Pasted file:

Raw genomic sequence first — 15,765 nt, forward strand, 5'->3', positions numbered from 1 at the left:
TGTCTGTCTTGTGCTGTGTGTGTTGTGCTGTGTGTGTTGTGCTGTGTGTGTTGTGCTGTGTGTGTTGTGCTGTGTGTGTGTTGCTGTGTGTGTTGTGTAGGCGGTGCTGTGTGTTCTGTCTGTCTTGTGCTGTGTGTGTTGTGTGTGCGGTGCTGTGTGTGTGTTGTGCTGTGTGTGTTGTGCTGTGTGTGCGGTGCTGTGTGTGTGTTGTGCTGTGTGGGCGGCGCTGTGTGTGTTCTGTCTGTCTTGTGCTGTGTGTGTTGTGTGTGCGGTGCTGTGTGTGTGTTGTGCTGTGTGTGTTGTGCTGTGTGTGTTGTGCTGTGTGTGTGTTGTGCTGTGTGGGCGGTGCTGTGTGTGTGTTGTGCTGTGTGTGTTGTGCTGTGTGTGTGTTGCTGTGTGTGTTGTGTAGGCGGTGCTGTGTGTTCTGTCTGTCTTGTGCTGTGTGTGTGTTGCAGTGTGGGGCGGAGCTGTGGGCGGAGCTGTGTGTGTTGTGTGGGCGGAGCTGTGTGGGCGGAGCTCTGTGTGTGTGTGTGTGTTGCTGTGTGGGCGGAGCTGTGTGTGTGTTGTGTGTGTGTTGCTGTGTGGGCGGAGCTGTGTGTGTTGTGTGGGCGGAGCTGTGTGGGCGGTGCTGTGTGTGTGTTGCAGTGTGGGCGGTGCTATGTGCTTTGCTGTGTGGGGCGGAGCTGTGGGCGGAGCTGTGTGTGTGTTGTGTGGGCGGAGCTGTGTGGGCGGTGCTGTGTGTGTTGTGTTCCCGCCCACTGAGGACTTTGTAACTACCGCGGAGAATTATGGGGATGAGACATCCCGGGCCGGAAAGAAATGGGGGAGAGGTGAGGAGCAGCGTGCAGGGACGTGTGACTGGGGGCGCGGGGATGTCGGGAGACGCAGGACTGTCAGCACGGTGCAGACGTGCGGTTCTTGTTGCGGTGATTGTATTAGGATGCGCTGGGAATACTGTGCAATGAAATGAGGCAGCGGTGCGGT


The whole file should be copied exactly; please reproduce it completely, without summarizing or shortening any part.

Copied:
Raw genomic sequence first — 15,765 nt, forward strand, 5'->3', positions numbered from 1 at the left:
TGTCTGTCTTGTGCTGTGTGTGTTGTGCTGTGTGTGTTGTGCTGTGTGTGTTGTGCTGTGTGTGTTGTGCTGTGTGTGTGTTGCTGTGTGTGTTGTGTAGGCGGTGCTGTGTGTTCTGTCTGTCTTGTGCTGTGTGTGTTGTGTGTGCGGTGCTGTGTGTGTGTTGTGCTGTGTGTGTTGTGCTGTGTGTGCGGTGCTGTGTGTGTGTTGTGCTGTGTGGGCGGCGCTGTGTGTGTTCTGTCTGTCTTGTGCTGTGTGTGTTGTGTGTGCGGTGCTGTGTGTGTGTTGTGCTGTGTGTGTTGTGCTGTGTGTGTTGTGCTGTGTGTGTGTTGTGCTGTGTGGGCGGTGCTGTGTGTGTGTTGTGCTGTGTGTGTTGTGCTGTGTGTGTGTTGCTGTGTGTGTTGTGTAGGCGGTGCTGTGTGTTCTGTCTGTCTTGTGCTGTGTGTGTGTTGCAGTGTGGGGCGGAGCTGTGGGCGGAGCTGTGTGTGTTGTGTGGGCGGAGCTGTGTGGGCGGAGCTCTGTGTGTGTGTGTGTGTTGCTGTGTGGGCGGAGCTGTGTGTGTGTTGTGTGTGTGTTGCTGTGTGGGCGGAGCTGTGTGTGTTGTGTGGGCGGAGCTGTGTGGGCGGTGCTGTGTGTGTGTTGCAGTGTGGGCGGTGCTATGTGCTTTGCTGTGTGGGGCGGAGCTGTGGGCGGAGCTGTGTGTGTGTTGTGTGGGCGGAGCTGTGTGGGCGGTGCTGTGTGTGTTGTGTTCCCGCCCACTGAGGACTTTGTAACTACCGCGGAGAATTATGGGGATGAGACATCCCGGGCCGGAAAGAAATGGGGGAGAGGTGAGGAGCAGCGTGCAGGGACGTGTGACTGGGGGCGCGGGGATGTCGGGAGACGCAGGACTGTCAGCACGGTGCAGACGTGCGGTTCTTGTTGCGGTGATTGTATTAGGATGCGCTGGGAATACTGTGCAATGAAATGAGGCAGCGGTGCGGT